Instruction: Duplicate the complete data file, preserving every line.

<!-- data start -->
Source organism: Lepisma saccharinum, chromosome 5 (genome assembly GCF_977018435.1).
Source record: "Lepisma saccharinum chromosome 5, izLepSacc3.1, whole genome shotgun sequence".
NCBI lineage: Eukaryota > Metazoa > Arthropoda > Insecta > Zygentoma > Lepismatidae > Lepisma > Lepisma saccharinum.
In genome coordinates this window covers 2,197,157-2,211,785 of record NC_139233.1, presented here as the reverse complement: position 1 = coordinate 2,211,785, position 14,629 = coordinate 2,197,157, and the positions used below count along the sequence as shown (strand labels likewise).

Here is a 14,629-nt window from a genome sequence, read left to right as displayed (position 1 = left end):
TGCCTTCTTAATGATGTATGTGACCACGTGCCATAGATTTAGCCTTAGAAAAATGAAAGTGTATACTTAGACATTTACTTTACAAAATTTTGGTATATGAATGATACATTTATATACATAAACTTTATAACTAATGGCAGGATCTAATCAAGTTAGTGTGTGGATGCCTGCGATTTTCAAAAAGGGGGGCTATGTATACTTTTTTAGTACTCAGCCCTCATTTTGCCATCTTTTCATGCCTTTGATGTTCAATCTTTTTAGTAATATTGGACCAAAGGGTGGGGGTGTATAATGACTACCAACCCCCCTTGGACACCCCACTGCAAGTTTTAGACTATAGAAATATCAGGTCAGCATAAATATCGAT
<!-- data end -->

Source organism: Lepisma saccharinum, chromosome 5 (genome assembly GCF_977018435.1).
Source record: "Lepisma saccharinum chromosome 5, izLepSacc3.1, whole genome shotgun sequence".
NCBI lineage: Eukaryota > Metazoa > Arthropoda > Insecta > Zygentoma > Lepismatidae > Lepisma > Lepisma saccharinum.
In genome coordinates this window covers 2,197,157-2,211,785 of record NC_139233.1, presented here as the reverse complement: position 1 = coordinate 2,211,785, position 14,629 = coordinate 2,197,157, and the positions used below count along the sequence as shown (strand labels likewise).

Here is a 14,629-nt window from a genome sequence, read left to right as displayed (position 1 = left end):
TGCCTTCTTAATGATGTATGTGACCACGTGCCATAGATTTAGCCTTAGAAAAATGAAAGTGTATACTTAGACATTTACTTTACAAAATTTTGGTATATGAATGATACATTTATATACATAAACTTTATAACTAATGGCAGGATCTAATCAAGTTAGTGTGTGGATGCCTGCGATTTTCAAAAAGGGGGGCTATGTATACTTTTTTAGTACTCAGCCCTCATTTTGCCATCTTTTCATGCCTTTGATGTTCAATCTTTTTAGTAATATTGGACCAAAGGGTGGGGGTGTATAATGACTACCAACCCCCCTTGGACACCCCACTGCAAGTTTTAGACTATAGAAATATCAGGTCAGCATAAATATCGAT